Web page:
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I want to get into reloading and want to no your opinions on the lee classic turret press Or anything recommended. Thanks in advance.
 

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Don't know about the Lee but for rifle and pistol the RCBS rockchucker is a good single stage press. For shotgun I use a Hornady Apex. What are you planning to load for and how many rounds per month or week? Lots of rounds you'll likely want a multi-stage press rather than single stage.
 

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Just about any press will produce quality ammo. Which is better is more opinion than actual fact. Your biggest problem with starting reloading now will be finding components, recent events have drained an already hard hit powder and primer supply. This like so many other times in recent years, we have been hit with yet another shortage. Some will call it hoarding others will say they saw the handwriting on the wall. Either way, Components are scares and the prices are on the way up.
 

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Since you are new, I'd recommend sticking with a single stage press for now and learn the basics first. The RCBS Rockchucker kit has about 90% of the tools you need to get started and is a good investment.
 

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Ditto on the RCBS Rockchucker Kit, I like single stage presses. If I shot a lot of pistol, a LOT, I might connsider a turret press but then I have my doubts. Accuracy is my number one goal when reloading and you just can't get that with a turret type press.

Depending what your looking to do, I would stay away from a digital scale, they drift and if you don't keep a close eye on them and you're loads can vary in powder weight, not much but it will affect accuracy. A couple worth while investments for the kit would be a powder trickler and some time down the road a 10-10 scale is a nice upgrade. They come with a 505 scale and they work good I just think the 10-10 is a little more sensitive. I like Reading and RCBS dies the most. Do not buy a case trimmer that uses a collet to hold the case, there is to much inconsistancy in that style. The ultimate case trimmer is the Sinclair micrometer, I think its made by Wilson. It doesn't look like the kit comes with a dial caliper, thats OK because the one that used to come with it was plastic and needed to be replaced anyhow. You can get any decent dial caliper from grizzly for around $20, if you want to treat yourself go with a Starrett or Mitatoyo, there not needed but they are nice to use.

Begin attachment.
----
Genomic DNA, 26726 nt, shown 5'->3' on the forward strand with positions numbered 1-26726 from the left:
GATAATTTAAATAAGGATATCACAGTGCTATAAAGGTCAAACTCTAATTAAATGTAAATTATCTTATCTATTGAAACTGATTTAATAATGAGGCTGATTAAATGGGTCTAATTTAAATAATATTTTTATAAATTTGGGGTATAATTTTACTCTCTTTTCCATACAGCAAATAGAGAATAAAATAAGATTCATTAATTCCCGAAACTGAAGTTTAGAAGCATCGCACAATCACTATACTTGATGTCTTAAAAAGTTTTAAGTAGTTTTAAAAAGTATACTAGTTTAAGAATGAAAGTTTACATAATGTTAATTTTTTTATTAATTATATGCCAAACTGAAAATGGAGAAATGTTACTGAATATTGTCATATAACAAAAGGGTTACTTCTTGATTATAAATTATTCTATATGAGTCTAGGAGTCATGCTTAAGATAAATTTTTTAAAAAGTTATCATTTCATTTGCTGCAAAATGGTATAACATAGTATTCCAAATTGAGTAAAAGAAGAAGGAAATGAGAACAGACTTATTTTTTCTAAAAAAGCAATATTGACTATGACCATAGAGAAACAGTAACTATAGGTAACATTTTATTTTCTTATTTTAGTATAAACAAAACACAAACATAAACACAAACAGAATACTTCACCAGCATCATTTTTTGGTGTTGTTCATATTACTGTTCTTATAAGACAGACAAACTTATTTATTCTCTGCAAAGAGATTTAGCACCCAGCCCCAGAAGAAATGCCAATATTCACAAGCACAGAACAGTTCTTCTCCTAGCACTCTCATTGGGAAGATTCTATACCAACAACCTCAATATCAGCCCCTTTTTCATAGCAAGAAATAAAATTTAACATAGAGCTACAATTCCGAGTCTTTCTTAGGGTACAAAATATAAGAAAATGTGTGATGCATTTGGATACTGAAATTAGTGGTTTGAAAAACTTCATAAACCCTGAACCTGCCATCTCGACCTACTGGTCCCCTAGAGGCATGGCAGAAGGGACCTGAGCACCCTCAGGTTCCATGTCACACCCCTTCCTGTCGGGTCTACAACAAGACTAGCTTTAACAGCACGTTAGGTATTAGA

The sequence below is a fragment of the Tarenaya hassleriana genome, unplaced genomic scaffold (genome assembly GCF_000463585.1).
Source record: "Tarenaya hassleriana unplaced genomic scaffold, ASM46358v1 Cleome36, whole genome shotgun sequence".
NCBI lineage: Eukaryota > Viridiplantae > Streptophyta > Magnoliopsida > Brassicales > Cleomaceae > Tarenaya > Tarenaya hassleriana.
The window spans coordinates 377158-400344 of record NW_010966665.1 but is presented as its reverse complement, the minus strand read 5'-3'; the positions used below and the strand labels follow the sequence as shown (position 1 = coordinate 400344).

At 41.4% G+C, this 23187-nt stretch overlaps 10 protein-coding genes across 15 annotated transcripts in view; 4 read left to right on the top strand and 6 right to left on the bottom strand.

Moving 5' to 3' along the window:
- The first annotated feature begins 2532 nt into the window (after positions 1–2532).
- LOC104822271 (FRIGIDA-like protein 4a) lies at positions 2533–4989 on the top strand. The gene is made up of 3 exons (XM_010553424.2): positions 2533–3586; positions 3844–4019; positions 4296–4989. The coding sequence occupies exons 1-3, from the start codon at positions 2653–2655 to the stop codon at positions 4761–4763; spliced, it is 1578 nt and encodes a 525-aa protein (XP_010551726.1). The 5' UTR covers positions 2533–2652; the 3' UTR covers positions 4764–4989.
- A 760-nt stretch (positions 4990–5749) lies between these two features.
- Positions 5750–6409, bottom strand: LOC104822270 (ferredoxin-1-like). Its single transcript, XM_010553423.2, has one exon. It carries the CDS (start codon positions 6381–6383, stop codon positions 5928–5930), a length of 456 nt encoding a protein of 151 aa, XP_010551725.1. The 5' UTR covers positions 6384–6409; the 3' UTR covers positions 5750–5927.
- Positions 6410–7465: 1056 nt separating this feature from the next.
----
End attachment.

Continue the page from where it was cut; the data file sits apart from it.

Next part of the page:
Components are availble, prices are going up but thats the case with everything. don't let that detract you from buying a reloading set up.

Shotgun, whole different story
 

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Discussion Starter #6
I don't plan on loading a hue amount right off the bat. I am just getting into it and need something good and dependable. I just want to learn the ropes and start getting a good setup. I will be reloading rifle and handgun. From 40 S&W to a 300 ultra mag.
 

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I also recommend a good reloading manual such as Hornady, Nosler, Lyman etc.
 

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I've used a rockchucker for years when i was shooting a lot of high power matches i'd load 2 to 3 hundred loads a month with it very simple to use and as stated it will out last me.
 

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I bought my Rockchucker back in "72" and it is still chucking along. RCBS also was quality service should you have questions are need parts.
 

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Gunnermhr said:
Ditto on the RCBS Rockchucker Kit, I like single stage presses. If I shot a lot of pistol, a LOT, I might connsider a turret press but then I have my doubts. Accuracy is my number one goal when reloading and you just can't get that with a turret type press.